Son, I want you to know that you will hear a lot of people say that life isn’t fair. Well, they’re right. And they’re wrong.
Life changes all the time, and it’s unpredictable. When all is going well, that lack of predictability will make you happy. You’ll feel like you’ve won the lottery…heck, maybe you WILL win the lottery; that’s the epitome of unpredictability. During these times, you’ll think all the naysayers who claim life isn’t fair are just jealous haters.
On the other hand, when life dips you into a trough, you might bewail your misfortune. You’ll think about how seemingly random acts led you to a dark place; or, you may want to beat yourself up because some of your actions had unexpected, negative consequences. This is when you’ll agree with the agonized Greek chorus bemoaning the injustice of existence.
Like I said, son, Life is unpredictable. That’s actually what makes it great. If everything unfolded exactly as we’d like, then existence would become so predictable that it would be practically worthless.
So, life will be unfair sometimes, and life will be uh-may-zing at others. Your job is to create within yourself a place of calm and inner peace that will add joy to wonderful times and that will insulate you from too much negativity during rotten times.
You recently told me that you learned about the prophet Job in Sunday school. Job is a good example of what I’m talking about. He is subjected in a brief period of time to more loss, terror, heartbreak and physical ailments than your average person endures over the course of an entire lifetime.
When his story opens, he’s living the good life. He has everything he needs and even all that he wants. In short, he’s a good guy living a good life and the last person who would ever say that life isn’t fair. Sure, he must have had neighbors who didn’t have enough…sheep or goats or myrrh…or whatever people needed back then. And he probably felt bad about their misfortune. Chances are, he even shared some of his surplus goods with his neighbors. Job strikes me as that kind of guy.
Then, in a matter of days, everything Job has is gone. And what did he do to deserve such a fate? Nothing. Absolutely nothing. God wanted to prove Job’s faith in Him wasn’t contingent on Job’s successful life. Of course, I’ve always wondered why an omniscient God couldn’t simply have looked into Job’s heart and found his proof without subjecting Job to countless tortures, but…well, then we wouldn’t have much of a story, would we?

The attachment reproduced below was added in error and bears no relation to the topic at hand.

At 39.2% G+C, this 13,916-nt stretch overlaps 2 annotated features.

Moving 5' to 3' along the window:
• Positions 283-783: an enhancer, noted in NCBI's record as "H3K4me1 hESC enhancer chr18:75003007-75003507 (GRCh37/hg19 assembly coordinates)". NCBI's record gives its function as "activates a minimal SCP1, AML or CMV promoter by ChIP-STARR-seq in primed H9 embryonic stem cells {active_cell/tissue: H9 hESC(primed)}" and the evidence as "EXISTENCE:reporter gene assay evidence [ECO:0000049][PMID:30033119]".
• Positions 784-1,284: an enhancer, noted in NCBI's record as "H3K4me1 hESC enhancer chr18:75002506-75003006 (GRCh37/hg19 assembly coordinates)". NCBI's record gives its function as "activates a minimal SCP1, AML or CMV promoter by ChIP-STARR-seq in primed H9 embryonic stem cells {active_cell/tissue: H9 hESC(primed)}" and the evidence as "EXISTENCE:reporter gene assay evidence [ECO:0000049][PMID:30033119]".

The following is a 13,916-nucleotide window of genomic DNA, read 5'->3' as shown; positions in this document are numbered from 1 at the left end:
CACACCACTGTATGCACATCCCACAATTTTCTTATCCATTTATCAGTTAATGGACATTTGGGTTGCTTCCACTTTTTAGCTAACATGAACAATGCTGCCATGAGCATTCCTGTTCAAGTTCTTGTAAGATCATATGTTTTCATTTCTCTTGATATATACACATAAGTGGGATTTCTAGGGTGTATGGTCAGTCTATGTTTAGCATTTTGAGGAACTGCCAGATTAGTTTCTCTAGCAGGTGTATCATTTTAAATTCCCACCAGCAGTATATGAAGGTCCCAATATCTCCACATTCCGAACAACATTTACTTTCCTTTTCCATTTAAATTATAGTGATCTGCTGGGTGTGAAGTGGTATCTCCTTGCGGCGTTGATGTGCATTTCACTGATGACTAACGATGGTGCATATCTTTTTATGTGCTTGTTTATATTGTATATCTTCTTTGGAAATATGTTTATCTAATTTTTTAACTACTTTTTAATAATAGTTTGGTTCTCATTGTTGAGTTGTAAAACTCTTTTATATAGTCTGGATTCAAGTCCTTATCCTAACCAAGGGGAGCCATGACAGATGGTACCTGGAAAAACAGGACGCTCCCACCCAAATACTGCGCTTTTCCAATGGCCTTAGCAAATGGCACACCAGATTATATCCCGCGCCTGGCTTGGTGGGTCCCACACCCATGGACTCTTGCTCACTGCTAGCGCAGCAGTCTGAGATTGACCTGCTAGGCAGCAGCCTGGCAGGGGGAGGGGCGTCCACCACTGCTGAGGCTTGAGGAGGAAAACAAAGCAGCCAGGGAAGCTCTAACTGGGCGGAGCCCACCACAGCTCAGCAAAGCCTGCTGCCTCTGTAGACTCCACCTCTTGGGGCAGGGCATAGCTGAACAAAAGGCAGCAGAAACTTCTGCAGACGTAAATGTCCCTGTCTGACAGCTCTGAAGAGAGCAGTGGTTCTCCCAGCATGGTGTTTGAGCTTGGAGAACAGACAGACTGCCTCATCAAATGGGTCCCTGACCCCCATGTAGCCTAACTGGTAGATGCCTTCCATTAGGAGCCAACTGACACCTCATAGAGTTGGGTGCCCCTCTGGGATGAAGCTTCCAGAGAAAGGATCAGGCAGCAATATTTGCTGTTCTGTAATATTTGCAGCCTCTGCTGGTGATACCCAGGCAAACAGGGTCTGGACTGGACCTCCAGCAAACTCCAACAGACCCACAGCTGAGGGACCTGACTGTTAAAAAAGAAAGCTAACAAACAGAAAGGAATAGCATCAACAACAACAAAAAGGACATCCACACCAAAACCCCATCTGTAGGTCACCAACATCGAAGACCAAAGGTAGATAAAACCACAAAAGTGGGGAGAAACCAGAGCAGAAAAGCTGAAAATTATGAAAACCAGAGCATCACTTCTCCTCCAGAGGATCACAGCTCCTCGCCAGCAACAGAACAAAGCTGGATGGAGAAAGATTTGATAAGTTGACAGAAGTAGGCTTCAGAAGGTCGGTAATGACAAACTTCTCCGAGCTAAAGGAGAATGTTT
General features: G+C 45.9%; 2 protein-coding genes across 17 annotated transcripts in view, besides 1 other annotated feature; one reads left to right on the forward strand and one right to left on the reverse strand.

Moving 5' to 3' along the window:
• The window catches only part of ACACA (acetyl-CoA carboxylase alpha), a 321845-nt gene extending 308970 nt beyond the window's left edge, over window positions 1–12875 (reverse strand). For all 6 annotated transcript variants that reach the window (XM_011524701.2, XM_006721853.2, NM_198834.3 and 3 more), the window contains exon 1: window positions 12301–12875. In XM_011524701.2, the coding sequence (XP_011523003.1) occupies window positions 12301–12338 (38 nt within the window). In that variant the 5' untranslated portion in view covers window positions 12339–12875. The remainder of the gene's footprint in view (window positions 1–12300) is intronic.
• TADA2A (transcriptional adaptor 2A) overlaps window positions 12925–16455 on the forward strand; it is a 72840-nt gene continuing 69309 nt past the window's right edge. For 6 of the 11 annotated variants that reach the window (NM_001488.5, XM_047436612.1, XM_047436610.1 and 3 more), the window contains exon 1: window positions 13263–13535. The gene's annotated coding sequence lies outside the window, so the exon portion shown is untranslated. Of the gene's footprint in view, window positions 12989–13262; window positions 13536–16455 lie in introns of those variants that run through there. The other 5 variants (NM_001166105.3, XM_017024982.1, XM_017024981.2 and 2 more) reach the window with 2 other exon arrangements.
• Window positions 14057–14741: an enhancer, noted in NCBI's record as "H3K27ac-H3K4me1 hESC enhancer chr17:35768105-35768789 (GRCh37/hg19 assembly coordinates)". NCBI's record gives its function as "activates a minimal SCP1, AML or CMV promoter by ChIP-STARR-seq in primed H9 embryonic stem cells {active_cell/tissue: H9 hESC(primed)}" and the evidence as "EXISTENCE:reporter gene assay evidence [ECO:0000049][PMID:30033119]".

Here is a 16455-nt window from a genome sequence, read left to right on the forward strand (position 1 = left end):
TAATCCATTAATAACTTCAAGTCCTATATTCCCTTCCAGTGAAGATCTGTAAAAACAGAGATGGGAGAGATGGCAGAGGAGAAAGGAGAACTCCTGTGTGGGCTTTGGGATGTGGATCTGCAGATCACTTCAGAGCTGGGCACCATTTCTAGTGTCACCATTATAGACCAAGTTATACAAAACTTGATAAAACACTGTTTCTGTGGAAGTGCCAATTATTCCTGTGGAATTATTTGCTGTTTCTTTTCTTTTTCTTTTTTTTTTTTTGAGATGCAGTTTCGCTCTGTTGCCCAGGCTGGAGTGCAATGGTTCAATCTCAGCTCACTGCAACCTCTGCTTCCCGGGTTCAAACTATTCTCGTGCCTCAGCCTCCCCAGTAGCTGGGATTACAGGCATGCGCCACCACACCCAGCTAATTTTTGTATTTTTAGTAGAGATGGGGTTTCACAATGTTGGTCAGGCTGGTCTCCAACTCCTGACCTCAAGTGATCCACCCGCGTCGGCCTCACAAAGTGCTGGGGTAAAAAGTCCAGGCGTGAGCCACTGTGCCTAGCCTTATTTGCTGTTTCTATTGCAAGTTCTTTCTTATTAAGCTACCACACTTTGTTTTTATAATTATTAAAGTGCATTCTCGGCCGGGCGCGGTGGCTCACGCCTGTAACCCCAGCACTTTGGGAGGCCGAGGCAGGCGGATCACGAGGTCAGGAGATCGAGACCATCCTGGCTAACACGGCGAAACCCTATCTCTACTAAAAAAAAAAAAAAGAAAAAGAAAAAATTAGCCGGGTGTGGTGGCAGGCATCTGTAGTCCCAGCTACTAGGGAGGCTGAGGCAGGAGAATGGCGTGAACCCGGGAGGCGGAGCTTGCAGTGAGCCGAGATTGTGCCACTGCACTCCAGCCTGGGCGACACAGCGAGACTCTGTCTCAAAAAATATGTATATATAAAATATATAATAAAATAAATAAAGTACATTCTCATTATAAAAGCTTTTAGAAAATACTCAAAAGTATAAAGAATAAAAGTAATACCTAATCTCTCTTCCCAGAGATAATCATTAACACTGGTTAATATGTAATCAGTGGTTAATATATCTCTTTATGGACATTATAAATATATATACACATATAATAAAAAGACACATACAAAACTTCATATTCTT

The stories in the Bible don’t always make rational sense, but that’s because they’re designed to make a point to their readers. The point of Job’s story is that misfortune can visit us at any time in any place and for any (or for no) reason.
We can’t control that. That’s something you need to know about life, son, and I think it bears repeating. No matter how much we strive for success and contentment, forces beyond our control could assert themselves at any time and knock us to the ground.
That’s why it’s important to focus on how Job responds to his misfortune. As he loses his wealth, his loved ones, his status, his health and his friends, he remains positive for a very long time. He has within himself a peacefulness that isn’t affected by outside forces. Yes, Job finally asks, “Why me?” God blasts him for that, going on and on about how Job needs to remember that he’s just a mortal and God is…God. But I don’t think you should focus on the fact that even Job finally loses his patience and serenity.
No, you should focus on the fact that he endures his losses peacefully for so long.
That’s what makes Job a man worth following, worth emulating, worth incorporating into yourself.
Job endures. Job abides. That’s what I want for you, son. Yes, I want you to be very, very successful. But more importantly, I want you to be able to face life when it seems completely unfair. That’s the mark of a strong human being. That’s the man I want you to be.